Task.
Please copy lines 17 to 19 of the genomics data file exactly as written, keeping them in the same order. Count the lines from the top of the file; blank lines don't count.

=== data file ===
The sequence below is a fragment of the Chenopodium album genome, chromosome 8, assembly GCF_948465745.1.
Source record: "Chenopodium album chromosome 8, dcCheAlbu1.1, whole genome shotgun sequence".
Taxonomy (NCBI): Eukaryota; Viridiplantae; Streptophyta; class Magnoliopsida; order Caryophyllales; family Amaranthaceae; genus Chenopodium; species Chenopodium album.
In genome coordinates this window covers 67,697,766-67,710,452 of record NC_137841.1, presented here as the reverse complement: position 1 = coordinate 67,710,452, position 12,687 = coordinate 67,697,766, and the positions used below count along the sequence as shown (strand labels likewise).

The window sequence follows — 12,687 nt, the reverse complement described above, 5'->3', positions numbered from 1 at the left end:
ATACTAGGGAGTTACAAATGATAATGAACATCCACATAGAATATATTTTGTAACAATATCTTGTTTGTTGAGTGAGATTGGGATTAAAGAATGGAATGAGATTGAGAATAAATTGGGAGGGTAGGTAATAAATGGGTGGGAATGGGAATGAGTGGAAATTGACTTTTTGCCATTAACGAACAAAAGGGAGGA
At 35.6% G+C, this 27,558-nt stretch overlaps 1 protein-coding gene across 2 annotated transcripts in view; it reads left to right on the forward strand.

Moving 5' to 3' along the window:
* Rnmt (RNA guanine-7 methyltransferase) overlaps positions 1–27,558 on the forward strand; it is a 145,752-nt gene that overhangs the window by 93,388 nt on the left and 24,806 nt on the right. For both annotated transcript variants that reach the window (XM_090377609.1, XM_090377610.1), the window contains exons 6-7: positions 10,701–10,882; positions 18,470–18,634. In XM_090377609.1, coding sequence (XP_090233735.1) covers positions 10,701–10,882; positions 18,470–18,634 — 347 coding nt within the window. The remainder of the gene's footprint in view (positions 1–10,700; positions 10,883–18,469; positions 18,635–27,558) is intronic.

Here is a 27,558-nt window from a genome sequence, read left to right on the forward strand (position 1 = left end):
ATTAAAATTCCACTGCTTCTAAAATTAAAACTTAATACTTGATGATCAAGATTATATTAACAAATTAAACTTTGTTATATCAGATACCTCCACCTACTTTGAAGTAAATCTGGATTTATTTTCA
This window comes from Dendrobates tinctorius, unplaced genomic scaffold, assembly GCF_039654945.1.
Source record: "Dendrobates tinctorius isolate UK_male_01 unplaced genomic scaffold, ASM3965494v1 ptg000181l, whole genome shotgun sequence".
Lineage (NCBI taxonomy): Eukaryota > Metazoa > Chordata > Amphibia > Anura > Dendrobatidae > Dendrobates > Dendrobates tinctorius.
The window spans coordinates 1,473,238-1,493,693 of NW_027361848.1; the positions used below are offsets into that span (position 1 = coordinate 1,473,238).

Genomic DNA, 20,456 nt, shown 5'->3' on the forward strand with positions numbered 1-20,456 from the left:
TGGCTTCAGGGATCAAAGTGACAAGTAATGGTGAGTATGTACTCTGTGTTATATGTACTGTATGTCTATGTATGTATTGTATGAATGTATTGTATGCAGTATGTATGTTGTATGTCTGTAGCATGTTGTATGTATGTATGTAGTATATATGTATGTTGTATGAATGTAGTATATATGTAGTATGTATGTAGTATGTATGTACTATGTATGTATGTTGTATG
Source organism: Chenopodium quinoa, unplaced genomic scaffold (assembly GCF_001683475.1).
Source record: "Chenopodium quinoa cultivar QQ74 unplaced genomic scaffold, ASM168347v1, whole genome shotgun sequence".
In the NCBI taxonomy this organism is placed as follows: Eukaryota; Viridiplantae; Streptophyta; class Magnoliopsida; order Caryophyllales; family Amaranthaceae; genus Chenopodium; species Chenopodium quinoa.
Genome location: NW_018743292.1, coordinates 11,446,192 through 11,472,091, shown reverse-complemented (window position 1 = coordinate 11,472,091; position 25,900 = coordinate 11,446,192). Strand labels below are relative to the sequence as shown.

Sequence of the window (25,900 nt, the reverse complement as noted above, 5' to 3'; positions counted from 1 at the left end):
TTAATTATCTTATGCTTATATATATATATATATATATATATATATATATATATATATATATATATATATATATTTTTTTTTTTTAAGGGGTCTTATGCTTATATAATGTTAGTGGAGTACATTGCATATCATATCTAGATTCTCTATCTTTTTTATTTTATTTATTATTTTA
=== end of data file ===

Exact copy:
TGGCTTCAGGGATCAAAGTGACAAGTAATGGTGAGTATGTACTCTGTGTTATATGTACTGTATGTCTATGTATGTATTGTATGAATGTATTGTATGCAGTATGTATGTTGTATGTCTGTAGCATGTTGTATGTATGTATGTAGTATATATGTATGTTGTATGAATGTAGTATATATGTAGTATGTATGTAGTATGTATGTACTATGTATGTATGTTGTATG
Source organism: Chenopodium quinoa, unplaced genomic scaffold (assembly GCF_001683475.1).
Source record: "Chenopodium quinoa cultivar QQ74 unplaced genomic scaffold, ASM168347v1, whole genome shotgun sequence".